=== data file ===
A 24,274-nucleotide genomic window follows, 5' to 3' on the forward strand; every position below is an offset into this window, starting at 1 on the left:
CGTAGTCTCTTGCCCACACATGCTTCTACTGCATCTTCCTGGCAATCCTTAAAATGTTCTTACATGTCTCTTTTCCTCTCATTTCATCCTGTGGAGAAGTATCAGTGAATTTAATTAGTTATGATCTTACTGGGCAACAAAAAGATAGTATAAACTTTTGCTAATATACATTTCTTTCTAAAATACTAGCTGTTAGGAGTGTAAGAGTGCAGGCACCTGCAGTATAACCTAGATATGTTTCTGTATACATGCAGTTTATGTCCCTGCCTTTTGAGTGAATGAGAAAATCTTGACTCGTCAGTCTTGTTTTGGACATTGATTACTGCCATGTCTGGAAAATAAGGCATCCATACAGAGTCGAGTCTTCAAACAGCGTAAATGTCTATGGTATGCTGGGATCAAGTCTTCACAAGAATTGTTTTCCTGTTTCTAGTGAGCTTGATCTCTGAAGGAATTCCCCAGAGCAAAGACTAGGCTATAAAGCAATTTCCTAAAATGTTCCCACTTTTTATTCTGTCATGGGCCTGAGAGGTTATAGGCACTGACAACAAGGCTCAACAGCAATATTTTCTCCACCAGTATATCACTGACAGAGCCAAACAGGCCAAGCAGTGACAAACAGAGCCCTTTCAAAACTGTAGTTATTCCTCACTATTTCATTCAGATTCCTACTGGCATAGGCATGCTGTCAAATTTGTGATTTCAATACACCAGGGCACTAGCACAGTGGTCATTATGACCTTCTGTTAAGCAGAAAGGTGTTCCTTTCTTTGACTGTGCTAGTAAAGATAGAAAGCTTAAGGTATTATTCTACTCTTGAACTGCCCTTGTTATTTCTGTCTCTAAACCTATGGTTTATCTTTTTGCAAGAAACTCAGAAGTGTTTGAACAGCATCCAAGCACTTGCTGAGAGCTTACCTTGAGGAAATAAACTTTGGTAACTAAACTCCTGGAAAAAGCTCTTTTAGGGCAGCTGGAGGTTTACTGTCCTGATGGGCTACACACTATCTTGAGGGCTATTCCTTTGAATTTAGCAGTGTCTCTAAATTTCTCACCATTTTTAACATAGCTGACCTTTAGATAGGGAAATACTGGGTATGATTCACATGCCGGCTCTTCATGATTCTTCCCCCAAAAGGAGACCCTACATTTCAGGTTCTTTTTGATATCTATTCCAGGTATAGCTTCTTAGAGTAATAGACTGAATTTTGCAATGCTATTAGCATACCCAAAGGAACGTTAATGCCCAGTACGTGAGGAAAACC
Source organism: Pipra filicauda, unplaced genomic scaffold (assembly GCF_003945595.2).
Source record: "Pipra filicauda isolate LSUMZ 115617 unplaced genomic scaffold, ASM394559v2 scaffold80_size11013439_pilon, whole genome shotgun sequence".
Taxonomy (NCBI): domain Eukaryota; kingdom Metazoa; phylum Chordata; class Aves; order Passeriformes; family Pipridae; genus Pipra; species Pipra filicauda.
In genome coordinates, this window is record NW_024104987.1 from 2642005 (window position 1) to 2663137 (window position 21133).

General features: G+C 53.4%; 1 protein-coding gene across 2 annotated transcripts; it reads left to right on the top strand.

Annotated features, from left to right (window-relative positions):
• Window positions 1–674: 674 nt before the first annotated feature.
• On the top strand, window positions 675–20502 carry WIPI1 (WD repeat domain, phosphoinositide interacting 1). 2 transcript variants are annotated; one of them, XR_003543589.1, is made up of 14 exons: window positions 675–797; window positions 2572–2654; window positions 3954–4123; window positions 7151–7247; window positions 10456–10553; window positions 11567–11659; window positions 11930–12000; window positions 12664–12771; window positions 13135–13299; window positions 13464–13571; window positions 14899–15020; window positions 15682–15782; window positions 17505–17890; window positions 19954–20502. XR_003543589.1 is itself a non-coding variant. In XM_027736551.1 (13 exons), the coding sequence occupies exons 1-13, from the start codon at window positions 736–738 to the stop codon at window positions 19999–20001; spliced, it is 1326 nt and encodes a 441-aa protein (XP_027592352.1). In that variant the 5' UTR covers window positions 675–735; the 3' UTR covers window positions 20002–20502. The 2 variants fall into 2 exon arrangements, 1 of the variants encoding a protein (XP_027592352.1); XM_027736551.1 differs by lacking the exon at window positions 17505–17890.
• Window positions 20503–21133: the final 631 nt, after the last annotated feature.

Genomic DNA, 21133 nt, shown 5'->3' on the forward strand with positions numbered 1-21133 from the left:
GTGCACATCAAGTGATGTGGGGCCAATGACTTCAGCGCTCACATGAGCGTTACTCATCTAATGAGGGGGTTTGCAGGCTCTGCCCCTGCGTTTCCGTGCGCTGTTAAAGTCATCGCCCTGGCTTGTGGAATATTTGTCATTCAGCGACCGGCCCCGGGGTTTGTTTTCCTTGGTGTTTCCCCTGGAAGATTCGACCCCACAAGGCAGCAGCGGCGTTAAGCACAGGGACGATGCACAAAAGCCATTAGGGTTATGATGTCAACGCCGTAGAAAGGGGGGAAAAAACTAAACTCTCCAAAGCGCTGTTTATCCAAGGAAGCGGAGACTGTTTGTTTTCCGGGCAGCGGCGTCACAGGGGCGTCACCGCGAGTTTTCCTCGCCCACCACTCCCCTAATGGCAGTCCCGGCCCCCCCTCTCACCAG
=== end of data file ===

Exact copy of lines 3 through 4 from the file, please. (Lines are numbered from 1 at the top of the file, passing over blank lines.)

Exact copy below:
Source organism: Pipra filicauda, unplaced genomic scaffold (assembly GCF_003945595.2).
Source record: "Pipra filicauda isolate LSUMZ 115617 unplaced genomic scaffold, ASM394559v2 scaffold80_size11013439_pilon, whole genome shotgun sequence".